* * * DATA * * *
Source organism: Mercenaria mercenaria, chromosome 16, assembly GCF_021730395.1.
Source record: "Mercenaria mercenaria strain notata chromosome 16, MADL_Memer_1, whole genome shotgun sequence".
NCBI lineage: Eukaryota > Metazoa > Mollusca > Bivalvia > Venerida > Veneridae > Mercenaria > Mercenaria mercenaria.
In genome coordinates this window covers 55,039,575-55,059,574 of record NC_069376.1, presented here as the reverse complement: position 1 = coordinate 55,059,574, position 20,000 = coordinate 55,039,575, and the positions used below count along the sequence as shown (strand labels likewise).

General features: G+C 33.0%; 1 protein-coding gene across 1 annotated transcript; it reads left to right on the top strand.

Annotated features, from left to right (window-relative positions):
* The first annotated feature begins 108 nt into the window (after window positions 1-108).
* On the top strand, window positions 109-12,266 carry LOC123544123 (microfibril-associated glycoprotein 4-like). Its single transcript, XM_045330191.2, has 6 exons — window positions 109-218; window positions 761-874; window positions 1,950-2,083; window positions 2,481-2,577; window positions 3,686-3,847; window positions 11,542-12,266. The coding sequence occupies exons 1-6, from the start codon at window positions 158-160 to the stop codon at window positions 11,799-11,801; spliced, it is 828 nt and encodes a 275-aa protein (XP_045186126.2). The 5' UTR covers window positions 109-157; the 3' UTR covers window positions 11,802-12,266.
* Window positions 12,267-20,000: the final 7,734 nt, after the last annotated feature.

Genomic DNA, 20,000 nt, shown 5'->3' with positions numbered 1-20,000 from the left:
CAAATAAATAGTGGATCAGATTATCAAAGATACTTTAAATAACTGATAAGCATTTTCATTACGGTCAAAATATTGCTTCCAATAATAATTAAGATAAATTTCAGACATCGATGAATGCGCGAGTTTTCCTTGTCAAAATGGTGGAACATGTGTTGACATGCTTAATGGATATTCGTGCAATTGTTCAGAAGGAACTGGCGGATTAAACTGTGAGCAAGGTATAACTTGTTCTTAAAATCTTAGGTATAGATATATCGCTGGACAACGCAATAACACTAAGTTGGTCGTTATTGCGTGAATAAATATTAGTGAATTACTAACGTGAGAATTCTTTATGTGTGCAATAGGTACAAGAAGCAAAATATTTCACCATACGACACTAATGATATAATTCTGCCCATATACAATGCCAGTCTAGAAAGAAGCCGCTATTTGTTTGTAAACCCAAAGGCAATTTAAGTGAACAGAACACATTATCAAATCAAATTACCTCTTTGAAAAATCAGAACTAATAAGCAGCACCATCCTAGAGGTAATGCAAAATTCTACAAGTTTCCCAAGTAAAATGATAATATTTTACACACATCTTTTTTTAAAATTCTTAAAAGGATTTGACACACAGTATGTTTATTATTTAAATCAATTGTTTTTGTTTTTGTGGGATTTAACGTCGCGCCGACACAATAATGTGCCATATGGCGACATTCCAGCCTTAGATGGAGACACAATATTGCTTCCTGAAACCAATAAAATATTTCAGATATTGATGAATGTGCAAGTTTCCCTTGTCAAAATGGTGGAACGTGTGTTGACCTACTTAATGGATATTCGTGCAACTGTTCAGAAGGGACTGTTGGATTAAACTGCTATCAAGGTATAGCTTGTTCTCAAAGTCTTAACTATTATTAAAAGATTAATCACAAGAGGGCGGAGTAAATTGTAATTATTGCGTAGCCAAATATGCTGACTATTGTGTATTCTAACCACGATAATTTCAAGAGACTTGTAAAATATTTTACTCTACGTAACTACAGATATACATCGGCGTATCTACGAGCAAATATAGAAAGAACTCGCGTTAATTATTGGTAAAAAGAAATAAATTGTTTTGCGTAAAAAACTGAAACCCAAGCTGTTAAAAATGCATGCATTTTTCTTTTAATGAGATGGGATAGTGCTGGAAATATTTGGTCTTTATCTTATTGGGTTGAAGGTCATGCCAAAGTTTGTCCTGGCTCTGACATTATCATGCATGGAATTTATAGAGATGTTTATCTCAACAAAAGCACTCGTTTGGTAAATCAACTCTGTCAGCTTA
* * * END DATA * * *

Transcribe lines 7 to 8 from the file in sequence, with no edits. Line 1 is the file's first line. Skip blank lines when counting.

* The first annotated feature begins 108 nt into the window (after window positions 1-108).
* On the top strand, window positions 109-12,266 carry LOC123544123 (microfibril-associated glycoprotein 4-like). Its single transcript, XM_045330191.2, has 6 exons — window positions 109-218; window positions 761-874; window positions 1,950-2,083; window positions 2,481-2,577; window positions 3,686-3,847; window positions 11,542-12,266. The coding sequence occupies exons 1-6, from the start codon at window positions 158-160 to the stop codon at window positions 11,799-11,801; spliced, it is 828 nt and encodes a 275-aa protein (XP_045186126.2). The 5' UTR covers window positions 109-157; the 3' UTR covers window positions 11,802-12,266.